Searching for B2B Buyers

Last month, Thomas Publishing Company announced that as of next year, it will discontinue the print version of its perennial Thomas Register to deliver the data solely on the internet. The shift by the 107-year-old industrial information company signals the magnitude of the online channel in the business-to-business space.

The traditional still holds sway for many aspects of B2B marketing. The trade show and the trade magazine continue to thrive alongside internet-based endeavors. But online strategies are becoming a key consideration -- search engine marketing (SEM) in particular.

According to a study by SVM E-Business Solutions, only 45 percent of manufacturers use search engine optimization (SEO), and a mere 15 percent claim to do paid search advertising.

But those numbers are likely to grow. The SVM survey found that 50 percent of respondents said they plan to start SEM campaigns sometime during 2005 or early 2006.

The growing interest in utilizing search reflects the habits of business users. In a lengthy study entitled "The Role of Search in Business to Business Buying Decisions," Enquiro and MarketingSherpa found that 63.9 percent of B2B internet users would go first to a search engine before other online destinations to find out more about a product or service.

Similarly, a KnowledgeStorm survey found that when B2B buyers need to research IT purchases, the first places they go are internet directories, i.e., search engines such as Yahoo! and Google -- and this among both online and offline possibilities.

Not surprisingly, when internet users wear their business hats, they use search engines in much the same way as they do as consumers. For example, Enquiro found that the biggest share (46.2 percent) of B2B buyers search early on, when they're just starting to research the product or service, with the second phase consisting of the 30.2 percent who do comparison shopping.

One of the key differences between consumer marketing and B2B marketing is business targets typically need far more details about a company's products or services prior to purchase, and they usually take a longer time to reach a purchasing decision.

The search process in the B2B space reflects the prolonged buying process: 41.5 percent of respondents in the Enquiro/MarketingSherpa survey said they start using a search engine anywhere from two to 12 months in advance of purchase.

Enquiro and MarketingSherpa found that 45.1 percent of B2B buyers almost always prefer organic listings but will look at sponsored links. And while 14.2 percent never even look at sponsored listings, 21.9 percent of respondents click on the first relevant listing, regardless of its type.

With the significant preferences for organic listings among B2B buyers, it behooves marketers to develop robust SEO programs. However, a research study by Oneupweb found that 46 percent of BtoB Magazine's top 100 advertisers "showed only nominal search engine optimization or ignored it all together." According to the Lake Leelanau, Michigan–based search marketing firm, "We're stunned that … these B2B leaders are ignoring SEO completely or using it so badly it appears accidental."

Among the well-optimized sites (19 of the top 100), 37 percent appear on page one of a Google search and 31 percent on Yahoo!'s site. In contrast, only five percent of those 46 sites with little or no optimization appear among the top organic listings.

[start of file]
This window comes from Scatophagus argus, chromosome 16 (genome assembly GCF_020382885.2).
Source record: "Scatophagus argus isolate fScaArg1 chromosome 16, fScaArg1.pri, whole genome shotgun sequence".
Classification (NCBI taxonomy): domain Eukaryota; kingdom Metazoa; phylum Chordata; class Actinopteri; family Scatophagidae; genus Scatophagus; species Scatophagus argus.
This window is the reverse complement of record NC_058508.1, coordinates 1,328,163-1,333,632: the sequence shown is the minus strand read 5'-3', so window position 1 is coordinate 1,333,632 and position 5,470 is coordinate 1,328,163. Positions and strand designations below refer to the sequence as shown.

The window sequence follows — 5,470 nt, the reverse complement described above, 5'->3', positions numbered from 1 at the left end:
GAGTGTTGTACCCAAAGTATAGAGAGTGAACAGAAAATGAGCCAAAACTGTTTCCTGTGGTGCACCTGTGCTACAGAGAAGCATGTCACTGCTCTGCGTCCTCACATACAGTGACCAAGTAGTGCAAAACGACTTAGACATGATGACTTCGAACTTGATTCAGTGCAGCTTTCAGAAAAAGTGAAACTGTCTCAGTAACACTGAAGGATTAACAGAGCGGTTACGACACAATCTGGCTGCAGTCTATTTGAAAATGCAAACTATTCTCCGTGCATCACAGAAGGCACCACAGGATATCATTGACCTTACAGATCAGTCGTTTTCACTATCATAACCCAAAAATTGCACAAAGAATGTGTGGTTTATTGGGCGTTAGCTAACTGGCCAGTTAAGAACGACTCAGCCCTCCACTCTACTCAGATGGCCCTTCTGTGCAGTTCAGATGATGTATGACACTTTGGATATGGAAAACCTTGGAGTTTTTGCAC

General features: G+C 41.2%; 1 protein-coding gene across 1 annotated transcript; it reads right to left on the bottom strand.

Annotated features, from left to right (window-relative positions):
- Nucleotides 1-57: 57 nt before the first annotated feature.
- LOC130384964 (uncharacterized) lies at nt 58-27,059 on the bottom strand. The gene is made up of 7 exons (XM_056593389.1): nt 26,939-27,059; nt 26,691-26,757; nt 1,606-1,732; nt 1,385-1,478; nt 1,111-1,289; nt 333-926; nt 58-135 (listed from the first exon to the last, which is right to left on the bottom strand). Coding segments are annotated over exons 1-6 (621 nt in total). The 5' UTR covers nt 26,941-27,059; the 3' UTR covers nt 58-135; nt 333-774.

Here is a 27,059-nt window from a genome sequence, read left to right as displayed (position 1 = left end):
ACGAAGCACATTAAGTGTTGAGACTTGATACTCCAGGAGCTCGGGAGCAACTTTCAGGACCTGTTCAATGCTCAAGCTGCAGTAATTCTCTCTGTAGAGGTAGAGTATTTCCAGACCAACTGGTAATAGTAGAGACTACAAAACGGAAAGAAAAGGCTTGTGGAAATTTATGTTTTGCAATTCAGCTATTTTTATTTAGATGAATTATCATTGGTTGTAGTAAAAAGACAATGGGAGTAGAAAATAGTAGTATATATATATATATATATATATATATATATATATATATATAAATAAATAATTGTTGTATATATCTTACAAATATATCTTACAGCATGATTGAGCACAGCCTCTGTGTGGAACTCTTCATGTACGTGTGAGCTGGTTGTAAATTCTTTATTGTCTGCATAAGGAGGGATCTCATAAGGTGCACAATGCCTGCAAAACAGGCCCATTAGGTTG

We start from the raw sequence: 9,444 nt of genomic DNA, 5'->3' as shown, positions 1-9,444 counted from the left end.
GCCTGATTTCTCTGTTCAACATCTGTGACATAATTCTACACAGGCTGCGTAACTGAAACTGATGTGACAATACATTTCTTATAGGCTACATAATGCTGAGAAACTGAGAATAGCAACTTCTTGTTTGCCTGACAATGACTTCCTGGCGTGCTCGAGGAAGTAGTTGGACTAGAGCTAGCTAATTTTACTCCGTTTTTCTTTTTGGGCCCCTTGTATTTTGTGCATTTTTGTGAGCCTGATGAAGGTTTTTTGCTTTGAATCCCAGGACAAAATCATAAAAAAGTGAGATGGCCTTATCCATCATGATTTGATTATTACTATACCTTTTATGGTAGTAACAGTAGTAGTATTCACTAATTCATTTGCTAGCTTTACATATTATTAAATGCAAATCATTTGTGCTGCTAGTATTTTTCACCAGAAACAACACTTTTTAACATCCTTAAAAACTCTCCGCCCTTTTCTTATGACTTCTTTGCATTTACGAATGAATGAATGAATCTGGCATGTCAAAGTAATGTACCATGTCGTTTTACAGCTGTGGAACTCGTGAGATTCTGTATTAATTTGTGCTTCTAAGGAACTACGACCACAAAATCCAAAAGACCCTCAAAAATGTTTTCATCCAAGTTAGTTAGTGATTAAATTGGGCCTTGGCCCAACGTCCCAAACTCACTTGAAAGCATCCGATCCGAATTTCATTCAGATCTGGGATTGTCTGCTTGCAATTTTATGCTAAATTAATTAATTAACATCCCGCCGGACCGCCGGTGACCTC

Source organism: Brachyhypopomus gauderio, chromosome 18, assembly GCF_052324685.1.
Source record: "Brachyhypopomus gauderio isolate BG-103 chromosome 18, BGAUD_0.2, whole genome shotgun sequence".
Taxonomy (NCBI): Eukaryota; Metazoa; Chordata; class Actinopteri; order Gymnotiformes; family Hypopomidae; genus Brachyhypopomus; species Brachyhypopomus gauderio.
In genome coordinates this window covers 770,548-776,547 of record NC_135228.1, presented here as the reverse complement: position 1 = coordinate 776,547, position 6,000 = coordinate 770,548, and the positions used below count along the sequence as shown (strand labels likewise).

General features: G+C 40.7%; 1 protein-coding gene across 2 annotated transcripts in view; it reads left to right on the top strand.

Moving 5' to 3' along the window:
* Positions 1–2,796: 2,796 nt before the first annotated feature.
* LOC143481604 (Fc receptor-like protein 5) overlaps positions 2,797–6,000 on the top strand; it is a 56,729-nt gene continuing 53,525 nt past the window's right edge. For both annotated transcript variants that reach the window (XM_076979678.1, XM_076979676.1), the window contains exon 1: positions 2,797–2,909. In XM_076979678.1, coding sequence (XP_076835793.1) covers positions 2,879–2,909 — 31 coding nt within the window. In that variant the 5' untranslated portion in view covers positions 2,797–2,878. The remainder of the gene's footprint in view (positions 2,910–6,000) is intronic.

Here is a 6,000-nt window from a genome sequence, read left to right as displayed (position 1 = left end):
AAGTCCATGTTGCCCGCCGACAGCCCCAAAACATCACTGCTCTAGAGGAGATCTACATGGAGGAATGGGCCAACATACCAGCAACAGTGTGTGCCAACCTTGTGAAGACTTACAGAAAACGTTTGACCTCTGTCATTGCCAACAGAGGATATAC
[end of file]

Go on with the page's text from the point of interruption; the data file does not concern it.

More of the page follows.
Overall, Google is the clear leader in the B2B search market, preferred by nearly 83 percent of respondents in the Enquiro survey.

While business buyers tend to use the general search engines much like their consumer counterparts, the vertical search category is growing quickly. There's obvious logic in the B2B space for niche search, since a buyer in the shipping industry, for example, cares little about results pointing to containers that might be purchased by CPG companies.

Not only are the broad-spectrum search engines, such as Yahoo! and Google, developing vertical search capabilities, the B2B realm has several search players for specific markets. For example, the industrial database of the Thomas Publishing Company is available online at ThomasNet.com; and as of next year the traditional print publications, such as the Thomas Register, will come to an end. In this online business model, buyers no longer pay for information. Instead, the information is free for them and, as with paid search advertising, the seller pays for the listings.

Thomas sources predict that general search strategies, dominant today, will be replaced with more specific, specialized searches and search providers. Industrial buyer surveys conducted in 2003 and 2004 found the following top needs:

  • 68 percent want to find links to supplier websites
  • 68 percent want to find product catalogs
  • 55 percent want a consistent format for supplier information
  • 51 percent want the ability to search locally
  • 50 percent want to refine their search by manufacturer, distributor or service company.

Other vertical search players include KnowledgeStorm, an internet technology search provider that supplied some of the data earlier in this report. Selling to the specialized IT market, KnowledgeStorm charges B2B marketers to be listed in its database, in a form of paid inclusion search. Similar offerings are available from Quigo Technologies, which does contextual search in several vertical categories, and Business.com, which operates on the pay-per-click model across a large range of industries. Still another vertical search site is GlobalSpec, a search and directory site for applied engineers. The niche search category is ripe for multiple players.

David Hallerman is a senior analyst at eMarketer. This article is drawn from his recent report, "B2B Marketing: Making the Internet Integral in a Cross-Channel World."

 

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